From a leading journalist and activist comes a brave, beautifully wrought memoir.
When Darnell Moore was fourteen, three boys from his neighborhood tried to set him on fire. They cornered him while he was walking home from school, harassed him because they thought he was gay, and poured a jug of gasoline on him. He escaped, but just barely. It wasn't the last time he would face death.
Three decades later, Moore is an award-winning writer, a leading Black Lives Matter activist, and an advocate for justice and liberation. In No Ashes in the Fire, he shares the journey taken by that scared, bullied teenager who not only survived, but found his calling. Moore's transcendence over the myriad forces of repression that faced him is a testament to the grace and care of the people who loved him, and to his hometown, Camden, NJ, scarred and ignored but brimming with life. Moore reminds us that liberation is possible if we commit ourselves to fighting for it, and if we dream and create futures where those who survive on society's edges can thrive.
No Ashes in the Fire is a story of beauty and hope-and an honest reckoning with family, with place, and with what it means to be free.
Moore, an editor-at-large at the content distributor Urban One and a columnist at Logo, describes his bold and candid memoir as "snapshots of my life," molded by forces of "brutality, poverty, and self-hatred." During the 1980s, he is one of a family of 11 in a three-bedroom home in Camden, N.J.; he shares memories of barbecues, dance contests, hip-hop music, and dark family secrets. One grim secret is his abusive father, a regular resident of jails in the 1970s and '80s, who routinely abused his wife. Moore's most eye-opening event occurred when neighborhood boys yelled gay slurs at the 14-year-old Moore and tried to set him on fire before an aunt came to the rescue. At age 19, Moore suffered a near-fatal heart attack, which quickened his resolve to succeed at Seton Hall University even while dealing with the stigma of being gay. Moore offers insightful comments on racism and sexual identity throughout ("The consequences of black queer desire seemed more lethal than poetic. And I did everything in my power to resist becoming what I sensed society hated"); eventually, he moved past self-hatred to a firm commitment to service and activism as a leader in the Black Lives Matter movement. Moore's well-crafted book is a stunning tribute to affirmation, forgiveness, and healing and serves as an invigorating emotional tonic.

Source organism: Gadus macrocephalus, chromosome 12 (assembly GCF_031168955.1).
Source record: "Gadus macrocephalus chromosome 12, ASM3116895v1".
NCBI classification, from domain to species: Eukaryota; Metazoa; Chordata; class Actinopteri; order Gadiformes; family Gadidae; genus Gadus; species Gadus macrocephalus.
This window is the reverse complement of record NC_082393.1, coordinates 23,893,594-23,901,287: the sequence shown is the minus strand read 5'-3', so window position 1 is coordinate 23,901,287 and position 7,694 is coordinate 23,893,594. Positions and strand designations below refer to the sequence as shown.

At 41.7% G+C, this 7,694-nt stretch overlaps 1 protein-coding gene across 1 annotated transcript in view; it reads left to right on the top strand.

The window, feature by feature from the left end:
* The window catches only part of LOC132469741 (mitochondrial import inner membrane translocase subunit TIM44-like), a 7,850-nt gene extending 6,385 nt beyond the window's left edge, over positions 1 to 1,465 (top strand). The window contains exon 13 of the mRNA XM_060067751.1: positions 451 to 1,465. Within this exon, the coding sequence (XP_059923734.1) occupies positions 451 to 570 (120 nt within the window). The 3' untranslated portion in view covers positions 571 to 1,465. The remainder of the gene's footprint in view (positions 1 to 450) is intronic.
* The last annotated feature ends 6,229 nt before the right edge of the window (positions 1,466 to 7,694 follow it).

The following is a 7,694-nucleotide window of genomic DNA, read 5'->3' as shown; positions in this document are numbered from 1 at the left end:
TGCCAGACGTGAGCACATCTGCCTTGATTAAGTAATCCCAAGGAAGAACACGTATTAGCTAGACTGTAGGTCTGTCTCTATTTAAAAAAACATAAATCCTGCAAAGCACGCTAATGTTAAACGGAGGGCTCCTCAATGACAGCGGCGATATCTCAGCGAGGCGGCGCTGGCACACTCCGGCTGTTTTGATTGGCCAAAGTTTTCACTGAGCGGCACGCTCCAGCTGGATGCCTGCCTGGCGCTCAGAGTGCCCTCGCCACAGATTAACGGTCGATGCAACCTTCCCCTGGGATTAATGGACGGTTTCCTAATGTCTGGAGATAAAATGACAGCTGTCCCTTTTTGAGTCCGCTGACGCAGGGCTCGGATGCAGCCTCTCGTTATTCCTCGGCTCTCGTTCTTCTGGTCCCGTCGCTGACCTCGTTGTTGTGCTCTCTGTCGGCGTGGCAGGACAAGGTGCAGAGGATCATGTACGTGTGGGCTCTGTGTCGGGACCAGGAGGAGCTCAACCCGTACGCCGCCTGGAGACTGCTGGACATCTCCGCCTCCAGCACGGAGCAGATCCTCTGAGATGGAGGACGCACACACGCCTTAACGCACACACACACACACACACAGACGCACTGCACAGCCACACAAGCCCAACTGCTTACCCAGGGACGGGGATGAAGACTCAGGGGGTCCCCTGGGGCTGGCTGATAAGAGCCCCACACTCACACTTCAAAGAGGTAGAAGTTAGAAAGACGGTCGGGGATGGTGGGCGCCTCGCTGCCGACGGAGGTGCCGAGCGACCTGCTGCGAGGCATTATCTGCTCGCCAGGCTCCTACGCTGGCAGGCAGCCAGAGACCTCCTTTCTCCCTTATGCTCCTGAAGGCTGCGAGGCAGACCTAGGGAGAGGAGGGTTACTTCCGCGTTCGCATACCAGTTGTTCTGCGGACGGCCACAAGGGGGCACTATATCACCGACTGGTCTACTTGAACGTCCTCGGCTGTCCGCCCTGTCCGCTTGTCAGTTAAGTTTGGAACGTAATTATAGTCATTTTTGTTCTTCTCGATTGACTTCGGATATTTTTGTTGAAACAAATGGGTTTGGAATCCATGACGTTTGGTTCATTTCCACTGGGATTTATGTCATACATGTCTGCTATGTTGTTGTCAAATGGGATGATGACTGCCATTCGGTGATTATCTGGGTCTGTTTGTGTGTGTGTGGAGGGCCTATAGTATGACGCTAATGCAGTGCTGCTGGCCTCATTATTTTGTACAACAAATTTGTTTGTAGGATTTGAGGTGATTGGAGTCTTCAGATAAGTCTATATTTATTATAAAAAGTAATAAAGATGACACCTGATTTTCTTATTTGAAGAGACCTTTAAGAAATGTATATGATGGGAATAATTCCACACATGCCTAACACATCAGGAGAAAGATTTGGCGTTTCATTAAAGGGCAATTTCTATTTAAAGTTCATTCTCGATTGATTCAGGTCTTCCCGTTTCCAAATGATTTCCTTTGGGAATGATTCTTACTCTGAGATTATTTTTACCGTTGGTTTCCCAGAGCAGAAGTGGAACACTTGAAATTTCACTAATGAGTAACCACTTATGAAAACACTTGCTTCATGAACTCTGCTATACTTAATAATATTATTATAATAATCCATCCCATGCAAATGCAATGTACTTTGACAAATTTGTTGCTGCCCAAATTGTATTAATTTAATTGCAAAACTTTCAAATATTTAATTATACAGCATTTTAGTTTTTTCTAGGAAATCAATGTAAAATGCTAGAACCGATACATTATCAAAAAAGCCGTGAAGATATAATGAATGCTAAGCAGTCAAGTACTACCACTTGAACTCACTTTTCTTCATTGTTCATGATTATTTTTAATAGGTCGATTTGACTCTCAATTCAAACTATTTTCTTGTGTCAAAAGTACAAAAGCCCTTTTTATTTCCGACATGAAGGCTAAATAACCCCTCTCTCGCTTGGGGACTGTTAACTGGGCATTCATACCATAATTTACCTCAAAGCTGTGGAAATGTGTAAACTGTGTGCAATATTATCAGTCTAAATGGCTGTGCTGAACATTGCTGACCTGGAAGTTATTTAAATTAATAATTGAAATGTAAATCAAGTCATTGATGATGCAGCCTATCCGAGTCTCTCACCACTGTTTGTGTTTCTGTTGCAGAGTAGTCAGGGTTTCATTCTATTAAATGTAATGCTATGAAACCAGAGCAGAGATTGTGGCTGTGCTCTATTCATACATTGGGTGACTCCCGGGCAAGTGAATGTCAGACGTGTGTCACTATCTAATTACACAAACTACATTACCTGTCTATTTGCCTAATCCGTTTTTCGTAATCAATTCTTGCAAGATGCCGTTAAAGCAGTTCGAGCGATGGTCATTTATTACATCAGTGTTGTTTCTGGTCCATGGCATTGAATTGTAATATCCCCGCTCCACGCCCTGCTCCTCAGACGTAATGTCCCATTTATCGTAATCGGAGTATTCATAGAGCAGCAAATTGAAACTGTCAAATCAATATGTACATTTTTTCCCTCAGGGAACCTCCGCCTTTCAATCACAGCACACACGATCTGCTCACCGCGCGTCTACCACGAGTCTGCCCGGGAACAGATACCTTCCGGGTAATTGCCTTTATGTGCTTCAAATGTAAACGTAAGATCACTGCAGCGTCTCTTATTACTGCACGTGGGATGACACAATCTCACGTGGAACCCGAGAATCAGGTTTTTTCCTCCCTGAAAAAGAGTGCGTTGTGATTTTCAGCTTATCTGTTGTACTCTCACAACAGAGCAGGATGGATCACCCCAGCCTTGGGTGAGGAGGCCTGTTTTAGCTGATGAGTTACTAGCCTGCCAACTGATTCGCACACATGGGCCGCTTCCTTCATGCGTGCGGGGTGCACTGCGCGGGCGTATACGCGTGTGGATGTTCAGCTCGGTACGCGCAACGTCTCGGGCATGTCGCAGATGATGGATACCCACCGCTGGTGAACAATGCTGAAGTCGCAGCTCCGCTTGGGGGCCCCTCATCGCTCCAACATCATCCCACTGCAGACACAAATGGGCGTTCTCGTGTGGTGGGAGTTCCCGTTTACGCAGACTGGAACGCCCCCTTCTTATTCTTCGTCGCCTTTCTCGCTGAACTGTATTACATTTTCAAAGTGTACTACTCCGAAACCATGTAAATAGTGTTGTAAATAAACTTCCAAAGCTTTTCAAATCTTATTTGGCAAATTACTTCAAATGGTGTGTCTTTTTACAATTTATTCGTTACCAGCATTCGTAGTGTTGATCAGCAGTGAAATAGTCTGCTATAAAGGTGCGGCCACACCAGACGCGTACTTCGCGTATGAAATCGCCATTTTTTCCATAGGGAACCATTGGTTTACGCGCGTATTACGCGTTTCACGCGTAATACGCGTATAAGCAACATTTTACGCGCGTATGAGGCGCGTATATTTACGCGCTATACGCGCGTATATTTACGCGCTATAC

Ending was terrible